In our tutorials so far, we have used variables to store values we provide to them. Predominantly has been in one place, typically the Form Load Event, and it wasn’t until the last tutorial on subroutines and functions that we started to split our code. If you remember, we used Subs and Functions to write super efficient code, obeying the DRY (Don’t Repeat Yourself) Principle to help make our code as maintainable as possible. This all leads us very nicely to today’s tutorial, taking our knowledge of these two crucial tools onto the next level by answering the question, what is variable scope. We will answer that question and learn by example how to efficiently use variable scope to our advantage in Visual Basic to extend our already honed ability to write elegant, maintainable and efficient code.
So what exactly is variable scope? A variable, if you remember, is a named value you can commit to your applications memory.
Dim myVariable as String myVariable = “This is the value of the variable”
The term variable scope defines when the variable is in memory. A variable is in scope when it is accessible by your code and is out of scope when it is inaccessible. When a variable is out of scope, it can’t be accessed, you can’t read the value or write a new one as, in Visual Basic’s opinion (and Visual Basic’s opinion is the law here) , the variable doesn’t exist. Variable scope defines when a variable can be accessed.
So, I hear you ask, how does a variable ever get out of scope? The answer – as soon as we introduce Functions and Subroutines to our application.
Consider the example from the tutorial on Subroutines and Functions
Dim radiusOne as Double Dim areaOne as Double Dim radiusTwo as Double Dim areaTwo as Double radiusOne = 3 radiusTwo = 2 areaOne = CalculateArea( radiusOne ) areaTwo = CalculateArea( radiusTwo ) Private Function CalculateArea (ByRef radius as Double) As Double Dim pi as Double pi = 355/113 CalculateArea = pi * radius ^ 2 End Function
What happens if I tried to access the value of pi outside of the Function CalculateArea.
MessageBox.Show( pi ) Private Function CalculateArea (ByRef radius as Double) As Double Dim pi as Double pi = 355/113 CalculateArea = pi * radius ^ 2 End Function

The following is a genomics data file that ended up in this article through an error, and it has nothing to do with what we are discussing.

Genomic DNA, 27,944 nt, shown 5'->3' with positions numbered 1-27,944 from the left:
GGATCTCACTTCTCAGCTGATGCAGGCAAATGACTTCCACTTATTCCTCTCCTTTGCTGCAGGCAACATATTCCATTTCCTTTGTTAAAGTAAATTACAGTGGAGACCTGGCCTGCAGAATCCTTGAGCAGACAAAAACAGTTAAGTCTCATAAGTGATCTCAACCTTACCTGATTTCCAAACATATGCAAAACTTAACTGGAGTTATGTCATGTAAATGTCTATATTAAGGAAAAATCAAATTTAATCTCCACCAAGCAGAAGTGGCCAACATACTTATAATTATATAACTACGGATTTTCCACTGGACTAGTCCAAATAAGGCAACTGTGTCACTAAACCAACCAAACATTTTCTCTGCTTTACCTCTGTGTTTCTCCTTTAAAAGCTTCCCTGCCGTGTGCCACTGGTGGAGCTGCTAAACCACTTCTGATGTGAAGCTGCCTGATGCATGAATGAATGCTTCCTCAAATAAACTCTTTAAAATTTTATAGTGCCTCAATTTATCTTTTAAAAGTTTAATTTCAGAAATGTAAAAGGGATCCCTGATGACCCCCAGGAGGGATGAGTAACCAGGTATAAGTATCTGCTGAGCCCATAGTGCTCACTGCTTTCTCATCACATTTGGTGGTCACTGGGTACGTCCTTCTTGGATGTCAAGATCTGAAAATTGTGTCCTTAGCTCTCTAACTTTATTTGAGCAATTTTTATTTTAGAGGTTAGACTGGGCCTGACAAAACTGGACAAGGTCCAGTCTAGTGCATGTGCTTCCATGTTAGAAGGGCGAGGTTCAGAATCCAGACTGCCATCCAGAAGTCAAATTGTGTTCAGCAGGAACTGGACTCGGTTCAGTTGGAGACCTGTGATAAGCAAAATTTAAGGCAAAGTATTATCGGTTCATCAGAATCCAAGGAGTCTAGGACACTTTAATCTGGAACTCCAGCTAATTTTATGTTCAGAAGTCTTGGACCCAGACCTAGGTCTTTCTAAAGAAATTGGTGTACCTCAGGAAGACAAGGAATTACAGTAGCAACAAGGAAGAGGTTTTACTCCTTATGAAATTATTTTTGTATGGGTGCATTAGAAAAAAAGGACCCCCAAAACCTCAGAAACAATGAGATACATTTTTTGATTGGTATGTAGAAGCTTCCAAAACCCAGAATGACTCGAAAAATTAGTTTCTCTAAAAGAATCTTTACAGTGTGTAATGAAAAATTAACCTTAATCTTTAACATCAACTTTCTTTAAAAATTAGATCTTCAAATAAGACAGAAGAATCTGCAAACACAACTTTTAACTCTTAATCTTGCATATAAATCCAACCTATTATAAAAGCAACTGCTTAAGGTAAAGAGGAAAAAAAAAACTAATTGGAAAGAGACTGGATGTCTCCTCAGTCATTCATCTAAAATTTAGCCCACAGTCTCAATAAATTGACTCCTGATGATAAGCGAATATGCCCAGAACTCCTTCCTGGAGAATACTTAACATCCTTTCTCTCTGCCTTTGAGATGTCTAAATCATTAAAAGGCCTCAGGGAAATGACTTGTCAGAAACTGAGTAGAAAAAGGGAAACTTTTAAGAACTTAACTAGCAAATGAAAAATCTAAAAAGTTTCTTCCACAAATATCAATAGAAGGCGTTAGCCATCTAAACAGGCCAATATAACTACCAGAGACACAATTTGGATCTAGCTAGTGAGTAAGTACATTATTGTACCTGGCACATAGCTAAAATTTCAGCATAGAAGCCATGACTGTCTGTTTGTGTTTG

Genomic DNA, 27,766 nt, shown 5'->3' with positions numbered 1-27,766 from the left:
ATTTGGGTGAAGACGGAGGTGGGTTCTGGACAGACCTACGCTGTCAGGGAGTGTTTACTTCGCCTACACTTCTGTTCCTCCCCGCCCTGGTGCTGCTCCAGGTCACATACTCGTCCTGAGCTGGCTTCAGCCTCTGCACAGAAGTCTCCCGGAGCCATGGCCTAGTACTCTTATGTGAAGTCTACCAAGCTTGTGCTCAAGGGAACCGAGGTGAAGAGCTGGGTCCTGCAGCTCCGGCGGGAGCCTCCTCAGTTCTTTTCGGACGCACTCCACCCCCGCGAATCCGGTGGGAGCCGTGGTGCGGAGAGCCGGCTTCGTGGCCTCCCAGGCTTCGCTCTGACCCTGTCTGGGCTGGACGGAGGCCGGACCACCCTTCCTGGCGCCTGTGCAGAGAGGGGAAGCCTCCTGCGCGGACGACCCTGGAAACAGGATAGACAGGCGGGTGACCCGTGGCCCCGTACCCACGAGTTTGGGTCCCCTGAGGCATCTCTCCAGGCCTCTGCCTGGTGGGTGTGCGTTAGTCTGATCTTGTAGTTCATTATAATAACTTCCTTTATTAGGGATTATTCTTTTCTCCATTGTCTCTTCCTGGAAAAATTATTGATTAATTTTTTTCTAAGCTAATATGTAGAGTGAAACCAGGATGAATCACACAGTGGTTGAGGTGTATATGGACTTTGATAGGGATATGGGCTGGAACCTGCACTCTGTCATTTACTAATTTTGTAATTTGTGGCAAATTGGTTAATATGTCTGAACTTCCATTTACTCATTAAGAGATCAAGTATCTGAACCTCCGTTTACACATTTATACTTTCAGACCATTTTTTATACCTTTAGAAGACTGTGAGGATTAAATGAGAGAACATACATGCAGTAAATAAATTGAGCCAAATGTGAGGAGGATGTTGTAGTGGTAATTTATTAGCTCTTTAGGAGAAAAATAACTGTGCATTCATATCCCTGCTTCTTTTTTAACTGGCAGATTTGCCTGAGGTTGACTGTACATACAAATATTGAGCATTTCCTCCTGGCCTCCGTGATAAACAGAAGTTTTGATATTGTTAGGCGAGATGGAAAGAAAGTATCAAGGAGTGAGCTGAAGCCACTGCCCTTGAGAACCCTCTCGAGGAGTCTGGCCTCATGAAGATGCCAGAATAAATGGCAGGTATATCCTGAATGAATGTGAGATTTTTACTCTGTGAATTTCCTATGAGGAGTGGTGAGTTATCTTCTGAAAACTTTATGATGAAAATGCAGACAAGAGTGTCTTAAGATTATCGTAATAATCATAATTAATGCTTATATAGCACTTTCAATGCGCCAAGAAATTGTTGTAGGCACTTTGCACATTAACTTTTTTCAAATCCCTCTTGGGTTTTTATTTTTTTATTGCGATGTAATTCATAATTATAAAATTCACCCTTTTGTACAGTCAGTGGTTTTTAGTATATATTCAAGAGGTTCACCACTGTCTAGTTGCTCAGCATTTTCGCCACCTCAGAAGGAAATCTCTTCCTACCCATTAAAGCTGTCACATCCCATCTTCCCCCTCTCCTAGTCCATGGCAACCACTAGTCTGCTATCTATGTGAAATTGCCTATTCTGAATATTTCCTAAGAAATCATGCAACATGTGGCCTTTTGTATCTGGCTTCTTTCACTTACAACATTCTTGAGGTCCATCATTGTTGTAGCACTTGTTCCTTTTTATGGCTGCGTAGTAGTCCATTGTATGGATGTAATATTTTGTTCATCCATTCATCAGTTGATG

Try it and see. What happens when you try to run the above code? You’ll get a compilation error. The program won’t even run. If like me, you’re using Visual Studio 2010 for this example, the compilation error you’ll get is “’pi’ is not declared. It may be inaccessible due to its protection level.”. The Visual Studio 2010 compiler, in it’s own inimitable way, is saying that the variable can’t be accessed. It’s saying that the variable is out of scope.
In the above example, pi is only in scope where it is defined. In this case, the Dim statement appears in the Function CalculateArea and is only in memory when that Function is being executed. As soon as Visual Basic leaves the Function, it discards the variables declared in the Function.
We could move the declaration of the variable outside the Function as so:
Dim pi as Double MessageBox.Show( pi ) Private Function CalculateArea (ByRef radius as Double) As Double pi = 355/113 CalculateArea = pi * radius ^ 2 End Function
And this would work, well the compiler wouldn’t complain anyway, however pi wouldn’t be populated when the MessageBox is shown. pi isn’t populated until the Function CalculateArea is called.
In the old VB6 days, to avoid having variables out of scope we could make all the variables global
Global pi as Double
If I declare pi Global then pi can be accessed anywhere in your application. The variable is Global in scope as opposed to Local in scope when it is declared in a Function or subroutine.
It may sound like a great idea to make all variables Global and not worry about variable scope at all. Many folk have fallen on that sword. True, there is a convenience in using them, however when your program grows in scale you will inevitably run into memory issues. Your application will be allocating a space in its memory for every variable and that memory will eventually run out. Memory is finite.
You should always have variables in scope as long as they are needed, but no longer. As you practise more and more this discipline will become second nature to you.
Do you know, we had already discussed variable scope in a previous tutorial
Look at the example again
areaOne = CalculateArea( radiusOne ) areaTwo = CalculateArea( radiusTwo ) Private Function CalculateArea (ByRef radius as Double) As Double Dim pi as Double pi = 355/113 CalculateArea = pi * radius ^ 2 End Function
We were able to access the variables radiusOne and radiusTwo in the Function CalculateArea even though neither were declared there. We passed the variables as a parameter to the Function. Using parameters in our Functions and Subroutines is an efficient way to keep memory usage to the minimum. It allows us to declare variables in one routine and access them in another. The variables are in scope when they needed to be in scope. And no longer.
You were already adept at utilising efficient variable scope and you didn’t know it.